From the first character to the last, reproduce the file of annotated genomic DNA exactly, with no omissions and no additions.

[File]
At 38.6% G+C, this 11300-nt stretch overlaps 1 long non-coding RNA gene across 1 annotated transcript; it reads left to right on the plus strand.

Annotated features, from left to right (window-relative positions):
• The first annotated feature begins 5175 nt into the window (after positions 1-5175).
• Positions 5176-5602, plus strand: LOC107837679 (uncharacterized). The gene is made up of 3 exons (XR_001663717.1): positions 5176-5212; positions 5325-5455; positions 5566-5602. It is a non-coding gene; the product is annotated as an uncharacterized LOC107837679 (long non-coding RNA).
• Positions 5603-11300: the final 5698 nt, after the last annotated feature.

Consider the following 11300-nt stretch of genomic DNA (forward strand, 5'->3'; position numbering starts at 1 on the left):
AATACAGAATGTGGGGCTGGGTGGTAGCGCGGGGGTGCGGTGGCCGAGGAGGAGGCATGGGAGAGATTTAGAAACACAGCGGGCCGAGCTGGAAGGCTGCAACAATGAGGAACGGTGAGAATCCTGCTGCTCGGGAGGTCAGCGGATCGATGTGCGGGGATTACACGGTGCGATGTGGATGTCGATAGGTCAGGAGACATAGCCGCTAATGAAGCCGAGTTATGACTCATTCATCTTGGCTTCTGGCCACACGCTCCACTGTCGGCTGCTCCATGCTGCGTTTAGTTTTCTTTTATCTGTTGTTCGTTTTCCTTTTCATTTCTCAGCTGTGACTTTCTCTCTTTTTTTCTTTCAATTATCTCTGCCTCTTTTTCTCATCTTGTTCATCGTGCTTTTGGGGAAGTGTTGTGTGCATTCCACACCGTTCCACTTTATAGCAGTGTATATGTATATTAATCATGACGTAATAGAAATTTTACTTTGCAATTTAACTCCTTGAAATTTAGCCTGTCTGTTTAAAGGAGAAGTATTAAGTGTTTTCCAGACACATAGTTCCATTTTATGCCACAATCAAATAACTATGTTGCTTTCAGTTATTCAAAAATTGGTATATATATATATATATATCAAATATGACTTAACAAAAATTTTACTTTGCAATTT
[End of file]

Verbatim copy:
At 38.6% G+C, this 11300-nt stretch overlaps 1 long non-coding RNA gene across 1 annotated transcript; it reads left to right on the plus strand.

Annotated features, from left to right (window-relative positions):
• The first annotated feature begins 5175 nt into the window (after positions 1-5175).
• Positions 5176-5602, plus strand: LOC107837679 (uncharacterized). The gene is made up of 3 exons (XR_001663717.1): positions 5176-5212; positions 5325-5455; positions 5566-5602. It is a non-coding gene; the product is annotated as an uncharacterized LOC107837679 (long non-coding RNA).
• Positions 5603-11300: the final 5698 nt, after the last annotated feature.

Consider the following 11300-nt stretch of genomic DNA (forward strand, 5'->3'; position numbering starts at 1 on the left):
AATACAGAATGTGGGGCTGGGTGGTAGCGCGGGGGTGCGGTGGCCGAGGAGGAGGCATGGGAGAGATTTAGAAACACAGCGGGCCGAGCTGGAAGGCTGCAACAATGAGGAACGGTGAGAATCCTGCTGCTCGGGAGGTCAGCGGATCGATGTGCGGGGATTACACGGTGCGATGTGGATGTCGATAGGTCAGGAGACATAGCCGCTAATGAAGCCGAGTTATGACTCATTCATCTTGGCTTCTGGCCACACGCTCCACTGTCGGCTGCTCCATGCTGCGTTTAGTTTTCTTTTATCTGTTGTTCGTTTTCCTTTTCATTTCTCAGCTGTGACTTTCTCTCTTTTTTTCTTTCAATTATCTCTGCCTCTTTTTCTCATCTTGTTCATCGTGCTTTTGGGGAAGTGTTGTGTGCATTCCACACCGTTCCACTTTATAGCAGTGTATATGTATATTAATCATGACGTAATAGAAATTTTACTTTGCAATTTAACTCCTTGAAATTTAGCCTGTCTGTTTAAAGGAGAAGTATTAAGTGTTTTCCAGACACATAGTTCCATTTTATGCCACAATCAAATAACTATGTTGCTTTCAGTTATTCAAAAATTGGTATATATATATATATATATCAAATATGACTTAACAAAAATTTTACTTTGCAATTT